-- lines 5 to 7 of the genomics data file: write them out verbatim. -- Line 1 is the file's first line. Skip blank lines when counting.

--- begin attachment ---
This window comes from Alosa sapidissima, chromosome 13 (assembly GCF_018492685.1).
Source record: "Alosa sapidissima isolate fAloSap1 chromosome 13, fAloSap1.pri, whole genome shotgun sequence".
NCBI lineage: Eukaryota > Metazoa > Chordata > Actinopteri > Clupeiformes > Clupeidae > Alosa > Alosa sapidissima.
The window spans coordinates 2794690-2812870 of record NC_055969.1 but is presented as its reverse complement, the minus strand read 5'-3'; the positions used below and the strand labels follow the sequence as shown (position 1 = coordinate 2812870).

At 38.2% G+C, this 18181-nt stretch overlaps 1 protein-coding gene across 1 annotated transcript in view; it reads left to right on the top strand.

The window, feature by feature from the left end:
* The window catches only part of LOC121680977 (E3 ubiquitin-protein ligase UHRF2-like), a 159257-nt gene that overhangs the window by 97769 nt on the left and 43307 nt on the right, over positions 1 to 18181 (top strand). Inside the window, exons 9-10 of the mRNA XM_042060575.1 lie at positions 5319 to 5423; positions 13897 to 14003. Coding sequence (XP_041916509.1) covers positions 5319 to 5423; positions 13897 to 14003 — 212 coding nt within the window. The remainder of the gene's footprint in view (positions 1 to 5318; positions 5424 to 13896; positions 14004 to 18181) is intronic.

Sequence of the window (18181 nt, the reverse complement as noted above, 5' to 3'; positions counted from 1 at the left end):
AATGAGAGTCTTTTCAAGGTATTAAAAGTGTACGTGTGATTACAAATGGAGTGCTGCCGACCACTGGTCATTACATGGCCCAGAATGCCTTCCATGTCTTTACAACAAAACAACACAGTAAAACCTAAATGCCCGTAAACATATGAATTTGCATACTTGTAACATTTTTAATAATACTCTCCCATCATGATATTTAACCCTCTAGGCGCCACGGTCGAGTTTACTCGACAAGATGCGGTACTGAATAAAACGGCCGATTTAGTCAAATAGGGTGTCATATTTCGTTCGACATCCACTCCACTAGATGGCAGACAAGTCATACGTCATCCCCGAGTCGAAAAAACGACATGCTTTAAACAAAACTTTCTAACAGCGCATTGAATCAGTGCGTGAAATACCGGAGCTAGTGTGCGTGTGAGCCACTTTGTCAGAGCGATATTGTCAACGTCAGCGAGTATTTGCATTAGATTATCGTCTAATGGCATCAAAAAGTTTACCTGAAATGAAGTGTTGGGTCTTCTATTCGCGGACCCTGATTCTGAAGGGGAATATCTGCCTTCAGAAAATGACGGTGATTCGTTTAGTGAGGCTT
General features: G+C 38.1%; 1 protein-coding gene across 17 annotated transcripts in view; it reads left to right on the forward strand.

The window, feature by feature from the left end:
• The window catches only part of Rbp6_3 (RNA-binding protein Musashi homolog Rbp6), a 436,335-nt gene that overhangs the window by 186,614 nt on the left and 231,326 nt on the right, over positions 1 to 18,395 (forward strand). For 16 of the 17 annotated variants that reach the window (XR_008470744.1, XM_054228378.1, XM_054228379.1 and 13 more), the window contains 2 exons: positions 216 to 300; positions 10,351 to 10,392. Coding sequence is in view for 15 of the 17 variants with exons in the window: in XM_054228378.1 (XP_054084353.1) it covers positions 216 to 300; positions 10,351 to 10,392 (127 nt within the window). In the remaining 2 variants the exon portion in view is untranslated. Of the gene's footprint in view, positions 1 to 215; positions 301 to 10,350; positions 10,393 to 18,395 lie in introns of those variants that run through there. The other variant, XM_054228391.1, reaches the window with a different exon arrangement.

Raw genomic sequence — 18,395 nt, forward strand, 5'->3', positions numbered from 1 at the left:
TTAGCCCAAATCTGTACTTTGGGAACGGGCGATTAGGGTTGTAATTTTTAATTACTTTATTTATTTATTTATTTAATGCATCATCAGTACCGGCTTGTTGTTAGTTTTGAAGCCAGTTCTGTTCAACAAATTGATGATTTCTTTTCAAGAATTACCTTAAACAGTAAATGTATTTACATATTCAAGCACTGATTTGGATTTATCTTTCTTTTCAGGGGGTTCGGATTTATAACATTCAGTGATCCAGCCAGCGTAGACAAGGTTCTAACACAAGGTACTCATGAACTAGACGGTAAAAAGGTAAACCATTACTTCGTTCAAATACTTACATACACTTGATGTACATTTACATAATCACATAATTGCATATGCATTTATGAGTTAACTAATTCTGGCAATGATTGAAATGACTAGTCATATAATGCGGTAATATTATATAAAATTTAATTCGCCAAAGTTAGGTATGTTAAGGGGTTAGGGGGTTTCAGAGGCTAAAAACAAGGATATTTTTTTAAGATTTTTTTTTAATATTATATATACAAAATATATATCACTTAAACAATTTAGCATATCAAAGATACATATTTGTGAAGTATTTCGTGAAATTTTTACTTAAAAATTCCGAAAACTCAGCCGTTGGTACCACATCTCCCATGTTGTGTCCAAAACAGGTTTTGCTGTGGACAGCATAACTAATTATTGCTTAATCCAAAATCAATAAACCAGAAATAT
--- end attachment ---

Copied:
At 38.2% G+C, this 18181-nt stretch overlaps 1 protein-coding gene across 1 annotated transcript in view; it reads left to right on the top strand.

The window, feature by feature from the left end:
* The window catches only part of LOC121680977 (E3 ubiquitin-protein ligase UHRF2-like), a 159257-nt gene that overhangs the window by 97769 nt on the left and 43307 nt on the right, over positions 1 to 18181 (top strand). Inside the window, exons 9-10 of the mRNA XM_042060575.1 lie at positions 5319 to 5423; positions 13897 to 14003. Coding sequence (XP_041916509.1) covers positions 5319 to 5423; positions 13897 to 14003 — 212 coding nt within the window. The remainder of the gene's footprint in view (positions 1 to 5318; positions 5424 to 13896; positions 14004 to 18181) is intronic.